Phil: That’s the other…okay.
Pat: In your customer-protected route domain, for sure.
Phil: Yeah, exactly. Okay.
Kevin: How does that… Is there a difference in product between SMB and more of an enterprise level? Or is it the same across the board for any users?
Pat: It’s the same. In fact, the code that runs on the CPEs, same code. It’s universal. We’ve made one version for the…
Kevin: There’s no like tiering of it type thing?
Pat: There’s tiering of the monthly recurring license fees.
Pat: You get it like retail. You get in at that 10 meg level. We made it so efficient for them, retail loves us. There’s a lot of large retailers running this through our partners.
Pat: So they come in at this level, they get the QoS, QoE, they get no dropped calls, all of that. And then you have the next level up, license fee goes up. Next level up, license fee goes up. So it’s a scaling model.
Justin: Would you say most of your partners have their own network today and they’re using your product to enhance their offering, or…?
Pat: No, I wouldn’t.
Justin: So they’re firing…
Pat: The guys with their own networks, we are talking to, and we’re going to continue to talk to them, right? Because we have two value propositions for them. One, they can dip their toe in the water with this right away. No CAPEX, immediately in business. And they can take these sites and bridge them in to this other MPLS infrastructure that they’ve got, still got 18 months left on that. They can, over time, start to integrate our technologies into their network.
Justin: Literally re-sellers who are reselling somebody else’s network are going to…
Pat: This is great for resellers… some of these partners are a billion and a half in sales a year…[Crosstalk]Drew: Do you guys have your own hardware?
Pat: We’re OEM, you know, first, but we don’t do anything to the hardware. One piece of our hardware that we’ve been using for many, many, many years, and you might see some of our competitors, it looks like the same thing but it’s got a different label on it.
Keith: There’s a theme for this Tech Field Day, where we say, “Raspberry Pie.”
Keith: No, but the…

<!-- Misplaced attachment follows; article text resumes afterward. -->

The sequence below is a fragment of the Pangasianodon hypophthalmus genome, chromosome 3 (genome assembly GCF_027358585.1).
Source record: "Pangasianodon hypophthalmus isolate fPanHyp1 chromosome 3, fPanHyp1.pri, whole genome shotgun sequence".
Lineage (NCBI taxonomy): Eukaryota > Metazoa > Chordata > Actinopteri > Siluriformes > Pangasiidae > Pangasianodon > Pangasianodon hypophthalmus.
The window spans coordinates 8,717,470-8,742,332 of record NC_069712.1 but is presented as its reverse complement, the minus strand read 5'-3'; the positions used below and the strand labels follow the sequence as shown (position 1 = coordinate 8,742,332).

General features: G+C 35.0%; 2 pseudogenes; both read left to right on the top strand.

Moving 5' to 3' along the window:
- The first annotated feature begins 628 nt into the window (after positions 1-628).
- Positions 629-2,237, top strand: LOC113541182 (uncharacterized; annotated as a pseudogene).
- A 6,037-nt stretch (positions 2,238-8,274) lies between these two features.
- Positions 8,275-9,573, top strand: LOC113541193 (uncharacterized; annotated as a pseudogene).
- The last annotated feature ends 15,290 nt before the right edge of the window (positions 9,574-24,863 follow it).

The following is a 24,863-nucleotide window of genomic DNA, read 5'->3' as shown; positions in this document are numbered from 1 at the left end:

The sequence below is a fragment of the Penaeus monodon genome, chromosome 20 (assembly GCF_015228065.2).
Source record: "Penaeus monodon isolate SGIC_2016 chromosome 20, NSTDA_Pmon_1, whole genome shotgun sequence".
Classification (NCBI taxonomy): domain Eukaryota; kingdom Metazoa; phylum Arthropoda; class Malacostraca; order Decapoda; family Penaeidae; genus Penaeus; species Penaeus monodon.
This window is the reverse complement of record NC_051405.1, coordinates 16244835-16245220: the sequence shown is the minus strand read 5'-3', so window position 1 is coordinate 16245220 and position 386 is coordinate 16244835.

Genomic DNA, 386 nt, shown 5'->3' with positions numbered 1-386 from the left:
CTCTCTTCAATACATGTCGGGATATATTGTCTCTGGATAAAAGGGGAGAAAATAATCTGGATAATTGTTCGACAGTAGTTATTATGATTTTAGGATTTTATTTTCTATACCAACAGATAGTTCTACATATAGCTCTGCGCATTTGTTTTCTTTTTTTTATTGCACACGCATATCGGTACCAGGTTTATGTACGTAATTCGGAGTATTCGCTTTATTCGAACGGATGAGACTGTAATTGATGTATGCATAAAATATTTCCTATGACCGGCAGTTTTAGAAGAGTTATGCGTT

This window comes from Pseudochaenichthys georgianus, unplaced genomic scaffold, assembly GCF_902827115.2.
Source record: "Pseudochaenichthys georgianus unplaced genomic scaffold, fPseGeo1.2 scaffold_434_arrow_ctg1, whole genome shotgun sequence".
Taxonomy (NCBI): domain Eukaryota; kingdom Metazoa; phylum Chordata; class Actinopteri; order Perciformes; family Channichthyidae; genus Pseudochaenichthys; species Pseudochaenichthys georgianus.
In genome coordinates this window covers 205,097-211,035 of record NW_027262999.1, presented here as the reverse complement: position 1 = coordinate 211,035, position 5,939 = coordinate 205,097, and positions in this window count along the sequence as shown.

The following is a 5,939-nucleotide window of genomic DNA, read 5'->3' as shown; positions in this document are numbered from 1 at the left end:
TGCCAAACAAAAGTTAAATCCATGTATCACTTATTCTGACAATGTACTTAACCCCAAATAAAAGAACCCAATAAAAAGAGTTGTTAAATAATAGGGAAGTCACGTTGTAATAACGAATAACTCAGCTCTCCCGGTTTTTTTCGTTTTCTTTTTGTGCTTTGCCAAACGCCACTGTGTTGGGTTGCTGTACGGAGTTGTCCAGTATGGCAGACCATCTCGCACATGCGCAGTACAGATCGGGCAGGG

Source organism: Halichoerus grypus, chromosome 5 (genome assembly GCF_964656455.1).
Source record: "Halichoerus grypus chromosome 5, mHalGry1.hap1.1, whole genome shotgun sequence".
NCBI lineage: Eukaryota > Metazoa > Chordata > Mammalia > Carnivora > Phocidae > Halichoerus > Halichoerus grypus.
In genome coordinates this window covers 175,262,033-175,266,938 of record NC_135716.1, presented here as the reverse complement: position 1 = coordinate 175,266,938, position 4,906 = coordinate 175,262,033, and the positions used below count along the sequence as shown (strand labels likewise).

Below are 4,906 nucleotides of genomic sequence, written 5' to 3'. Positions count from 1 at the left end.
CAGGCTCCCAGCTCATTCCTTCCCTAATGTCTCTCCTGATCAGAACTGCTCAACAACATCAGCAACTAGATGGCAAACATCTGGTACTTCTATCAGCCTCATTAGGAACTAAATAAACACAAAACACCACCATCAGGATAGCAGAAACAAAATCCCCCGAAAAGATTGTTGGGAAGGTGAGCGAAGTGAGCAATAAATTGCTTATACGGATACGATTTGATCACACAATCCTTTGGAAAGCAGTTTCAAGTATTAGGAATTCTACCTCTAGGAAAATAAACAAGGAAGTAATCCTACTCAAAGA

Drew: Will it work on raspberry pie?[Crosstalk]Pat: Oh, yeah.
Drew: Well, because I’m a Verizon partner. I’m a VPP. So, I could sell Verizon anywhere in the States, and I use anyone from Zero Wireless, Cradlepoint, and all those other guys. And so, what I’m thinking about is, what do you guys have that is a mobile friendly piece of hardware? Is there something except that…
Pat: Ethernet hand-offs, okay, that’s…
Drew: So I would still have to have that hardware.
Pat: With the Cradlepoint, we see Cradlepoint in front of us quite a bit.
Pat: And all we’re really using them for is Layer 3 transport. We don’t care if they’re up, down, whatever. We manage all of that.
Pat: And so…
Drew: But you guys don’t have a hardware that has a 4G chip set or a…?
Pat: It doesn’t mean we can’t. Again, source it and port over to… If the demand is big enough, we’ll look at it from a business opportunity perspective. But right now, we haven’t…
Drew: Hand you guys Ethernet and call it a day?
Pat: So we don’t require multicast core. That was the big step here. I talked about that. Its for NBMA, right? And unlike DMVPN, we don’t need any NHRP or any of that stuff running. When a CPE connects, it’s fully meshed.
Nicolas: It is fully meshed.
Pat: As soon as the CP connects.
Nicolas: Okay. What if I want to build my own system topology, like regional hubs? Can I do that?
Pat: You can now start policy-based routing, you know, managing your own customer…your own IGP within the core, to do that, if that would help you.
Nicolas: I can manage my own adjacencies. Is that what you’re saying?
Pat: Get me to the network diagram.
Kevin: Oh, back to the…
Pat: That one. Okay, let me give you an example. So, you don’t want to go to our Dallas PoP from the proximal Dallas site. You want to go to where?
Nicolas: I want Dallas to be by hub, for example.
Nicolas: From Los Angeles to New York.
Pat: So you…
Man: You want from Los Angeles to Dallas to get to New York.
Christopher: Instead of Los Angeles and New York. You want to control your own paths?
Nicolas: Yeah, yeah. I want to control my own path.
Nicolas: So I want Dallas to be my hub, and if…
Pat: Oh, I see. So Dallas is up there the HQ, like that?
Nicolas: Yeah, yeah, sort of, yeah.
Pat: We would…so, with policy-based routing, you can trombone all the internet traffic there, whatever traffic you want, or application. Or anything you can catch with a 5-tuple, you can make it go there and make it be your hub, no question.
Pat: And your centralized unified threat management system can now intercept all of that.
Nicolas: Can I do that per application? Is that what you’re saying?
Pat: Five-tuple today.
Pat: So, yeah, you can catch an app through there. You know your network, right? You know where your servers are. You know that that’s voice. You know the other one’s ERP.